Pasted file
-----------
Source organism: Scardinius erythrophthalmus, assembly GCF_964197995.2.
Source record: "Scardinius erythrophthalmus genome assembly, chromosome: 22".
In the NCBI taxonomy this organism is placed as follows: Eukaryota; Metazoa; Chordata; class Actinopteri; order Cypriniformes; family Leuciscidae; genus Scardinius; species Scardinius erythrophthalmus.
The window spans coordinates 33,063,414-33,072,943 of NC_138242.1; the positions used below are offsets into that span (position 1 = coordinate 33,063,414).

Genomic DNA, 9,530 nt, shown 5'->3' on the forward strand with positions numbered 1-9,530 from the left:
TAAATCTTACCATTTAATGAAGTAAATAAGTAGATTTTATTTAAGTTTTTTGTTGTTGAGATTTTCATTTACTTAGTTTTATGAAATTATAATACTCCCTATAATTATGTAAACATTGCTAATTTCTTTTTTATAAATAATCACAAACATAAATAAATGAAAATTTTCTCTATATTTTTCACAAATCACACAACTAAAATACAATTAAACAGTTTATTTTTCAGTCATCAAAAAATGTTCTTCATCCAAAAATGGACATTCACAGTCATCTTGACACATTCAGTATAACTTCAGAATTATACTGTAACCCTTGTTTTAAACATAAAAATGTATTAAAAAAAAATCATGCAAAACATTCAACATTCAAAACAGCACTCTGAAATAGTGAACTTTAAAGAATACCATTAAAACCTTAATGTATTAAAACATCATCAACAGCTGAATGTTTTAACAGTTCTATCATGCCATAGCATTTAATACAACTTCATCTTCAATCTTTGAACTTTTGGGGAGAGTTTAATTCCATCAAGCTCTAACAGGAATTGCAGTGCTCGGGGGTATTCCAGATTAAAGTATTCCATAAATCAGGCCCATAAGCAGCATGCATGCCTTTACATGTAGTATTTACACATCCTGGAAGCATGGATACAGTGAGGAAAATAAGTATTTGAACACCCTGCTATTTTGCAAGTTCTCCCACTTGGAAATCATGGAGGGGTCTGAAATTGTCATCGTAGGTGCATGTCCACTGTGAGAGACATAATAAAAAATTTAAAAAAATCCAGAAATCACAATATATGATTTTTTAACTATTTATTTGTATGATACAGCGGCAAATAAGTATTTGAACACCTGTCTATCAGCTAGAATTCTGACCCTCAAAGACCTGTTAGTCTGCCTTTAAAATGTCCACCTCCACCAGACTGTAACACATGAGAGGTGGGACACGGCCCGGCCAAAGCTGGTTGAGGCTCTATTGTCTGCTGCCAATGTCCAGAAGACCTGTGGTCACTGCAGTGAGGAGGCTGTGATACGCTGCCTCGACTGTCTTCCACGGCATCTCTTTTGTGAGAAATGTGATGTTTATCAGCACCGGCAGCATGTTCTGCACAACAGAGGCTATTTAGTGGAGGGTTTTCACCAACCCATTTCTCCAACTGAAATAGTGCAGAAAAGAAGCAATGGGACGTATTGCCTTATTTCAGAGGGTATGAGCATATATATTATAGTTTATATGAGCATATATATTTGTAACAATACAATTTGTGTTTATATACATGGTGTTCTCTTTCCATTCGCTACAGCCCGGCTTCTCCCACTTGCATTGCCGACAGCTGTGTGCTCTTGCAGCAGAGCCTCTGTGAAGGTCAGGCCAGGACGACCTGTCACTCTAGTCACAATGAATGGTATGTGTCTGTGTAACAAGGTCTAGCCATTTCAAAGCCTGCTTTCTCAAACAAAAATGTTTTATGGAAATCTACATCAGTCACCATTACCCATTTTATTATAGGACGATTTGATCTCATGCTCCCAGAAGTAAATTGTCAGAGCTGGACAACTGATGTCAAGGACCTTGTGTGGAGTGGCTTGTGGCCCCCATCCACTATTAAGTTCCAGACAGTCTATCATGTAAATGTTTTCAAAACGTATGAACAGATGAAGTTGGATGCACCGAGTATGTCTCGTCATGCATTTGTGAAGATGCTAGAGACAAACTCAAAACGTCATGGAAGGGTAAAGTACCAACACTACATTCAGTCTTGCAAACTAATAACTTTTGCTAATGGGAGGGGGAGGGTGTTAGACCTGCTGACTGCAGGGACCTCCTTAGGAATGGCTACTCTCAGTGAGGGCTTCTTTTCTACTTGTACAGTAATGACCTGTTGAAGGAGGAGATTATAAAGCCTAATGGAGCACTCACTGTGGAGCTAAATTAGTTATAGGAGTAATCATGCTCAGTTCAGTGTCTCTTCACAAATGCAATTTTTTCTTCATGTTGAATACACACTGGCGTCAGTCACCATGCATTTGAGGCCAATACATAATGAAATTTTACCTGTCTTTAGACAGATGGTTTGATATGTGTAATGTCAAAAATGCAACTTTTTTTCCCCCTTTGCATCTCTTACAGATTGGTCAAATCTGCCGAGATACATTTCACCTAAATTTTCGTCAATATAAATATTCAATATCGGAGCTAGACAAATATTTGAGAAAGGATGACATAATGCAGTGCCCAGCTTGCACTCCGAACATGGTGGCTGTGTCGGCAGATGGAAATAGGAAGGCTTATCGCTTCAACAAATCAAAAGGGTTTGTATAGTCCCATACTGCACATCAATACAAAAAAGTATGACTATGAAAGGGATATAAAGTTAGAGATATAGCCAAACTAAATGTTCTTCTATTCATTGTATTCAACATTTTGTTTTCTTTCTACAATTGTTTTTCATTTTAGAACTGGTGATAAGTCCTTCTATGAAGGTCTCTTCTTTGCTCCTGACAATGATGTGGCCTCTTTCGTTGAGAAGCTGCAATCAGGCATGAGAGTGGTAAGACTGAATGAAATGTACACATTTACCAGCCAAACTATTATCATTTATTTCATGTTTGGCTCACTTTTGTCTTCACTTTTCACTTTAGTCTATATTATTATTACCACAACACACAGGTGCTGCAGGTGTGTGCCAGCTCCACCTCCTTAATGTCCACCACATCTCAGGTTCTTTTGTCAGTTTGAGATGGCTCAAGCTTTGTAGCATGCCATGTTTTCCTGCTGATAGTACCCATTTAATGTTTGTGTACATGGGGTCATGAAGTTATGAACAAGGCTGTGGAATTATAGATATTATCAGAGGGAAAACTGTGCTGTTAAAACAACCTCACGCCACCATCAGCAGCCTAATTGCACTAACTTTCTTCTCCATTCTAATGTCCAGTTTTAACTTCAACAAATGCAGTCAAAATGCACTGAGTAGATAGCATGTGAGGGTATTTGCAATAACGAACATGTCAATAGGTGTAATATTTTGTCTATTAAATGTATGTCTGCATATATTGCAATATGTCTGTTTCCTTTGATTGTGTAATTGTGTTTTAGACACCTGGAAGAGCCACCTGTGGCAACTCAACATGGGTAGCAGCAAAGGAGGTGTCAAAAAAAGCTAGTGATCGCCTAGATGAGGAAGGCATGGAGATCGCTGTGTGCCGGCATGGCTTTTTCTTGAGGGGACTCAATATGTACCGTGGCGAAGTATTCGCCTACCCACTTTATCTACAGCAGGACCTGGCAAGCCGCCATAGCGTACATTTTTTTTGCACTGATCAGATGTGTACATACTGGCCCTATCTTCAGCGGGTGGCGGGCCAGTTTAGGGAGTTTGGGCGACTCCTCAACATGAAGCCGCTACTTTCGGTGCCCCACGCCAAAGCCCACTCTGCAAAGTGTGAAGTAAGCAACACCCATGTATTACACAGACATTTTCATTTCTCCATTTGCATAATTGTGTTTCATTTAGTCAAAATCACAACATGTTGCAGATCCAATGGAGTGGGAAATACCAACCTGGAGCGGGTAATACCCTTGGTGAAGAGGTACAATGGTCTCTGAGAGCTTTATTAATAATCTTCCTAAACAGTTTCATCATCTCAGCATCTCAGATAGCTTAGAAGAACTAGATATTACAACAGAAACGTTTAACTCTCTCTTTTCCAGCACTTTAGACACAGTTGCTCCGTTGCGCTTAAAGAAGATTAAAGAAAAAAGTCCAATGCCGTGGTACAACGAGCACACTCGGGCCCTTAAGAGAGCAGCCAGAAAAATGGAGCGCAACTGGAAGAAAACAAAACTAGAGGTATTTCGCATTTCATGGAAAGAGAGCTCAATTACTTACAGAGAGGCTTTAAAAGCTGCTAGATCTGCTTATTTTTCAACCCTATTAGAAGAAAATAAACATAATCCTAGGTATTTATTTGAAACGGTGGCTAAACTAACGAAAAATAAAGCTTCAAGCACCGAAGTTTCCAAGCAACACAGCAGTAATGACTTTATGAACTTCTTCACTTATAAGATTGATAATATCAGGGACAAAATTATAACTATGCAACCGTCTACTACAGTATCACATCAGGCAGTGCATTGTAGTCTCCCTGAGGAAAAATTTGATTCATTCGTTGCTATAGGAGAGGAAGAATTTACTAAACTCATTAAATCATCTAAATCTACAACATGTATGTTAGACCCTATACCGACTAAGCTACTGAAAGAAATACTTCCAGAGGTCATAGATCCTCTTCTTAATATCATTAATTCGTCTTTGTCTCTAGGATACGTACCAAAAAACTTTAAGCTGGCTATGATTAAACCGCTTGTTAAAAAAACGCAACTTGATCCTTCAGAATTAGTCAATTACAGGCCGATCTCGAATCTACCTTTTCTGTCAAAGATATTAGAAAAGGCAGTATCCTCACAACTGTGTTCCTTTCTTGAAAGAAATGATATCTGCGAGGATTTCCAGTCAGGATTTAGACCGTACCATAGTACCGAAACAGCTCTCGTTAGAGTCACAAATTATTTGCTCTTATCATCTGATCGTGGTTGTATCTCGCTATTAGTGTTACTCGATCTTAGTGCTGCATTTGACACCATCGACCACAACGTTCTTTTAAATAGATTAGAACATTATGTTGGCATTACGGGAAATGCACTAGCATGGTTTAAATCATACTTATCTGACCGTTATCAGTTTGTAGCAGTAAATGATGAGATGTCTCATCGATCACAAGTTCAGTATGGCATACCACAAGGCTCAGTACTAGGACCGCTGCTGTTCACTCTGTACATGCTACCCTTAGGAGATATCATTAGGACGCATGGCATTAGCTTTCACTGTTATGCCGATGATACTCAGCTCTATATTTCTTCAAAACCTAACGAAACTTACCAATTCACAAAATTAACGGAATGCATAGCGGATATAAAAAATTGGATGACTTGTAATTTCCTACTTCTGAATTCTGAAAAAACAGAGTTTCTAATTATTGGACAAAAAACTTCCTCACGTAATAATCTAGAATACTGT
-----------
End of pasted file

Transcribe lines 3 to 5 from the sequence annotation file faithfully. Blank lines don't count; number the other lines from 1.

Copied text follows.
In the NCBI taxonomy this organism is placed as follows: Eukaryota; Metazoa; Chordata; class Actinopteri; order Cypriniformes; family Leuciscidae; genus Scardinius; species Scardinius erythrophthalmus.
The window spans coordinates 33,063,414-33,072,943 of NC_138242.1; the positions used below are offsets into that span (position 1 = coordinate 33,063,414).

Genomic DNA, 9,530 nt, shown 5'->3' on the forward strand with positions numbered 1-9,530 from the left: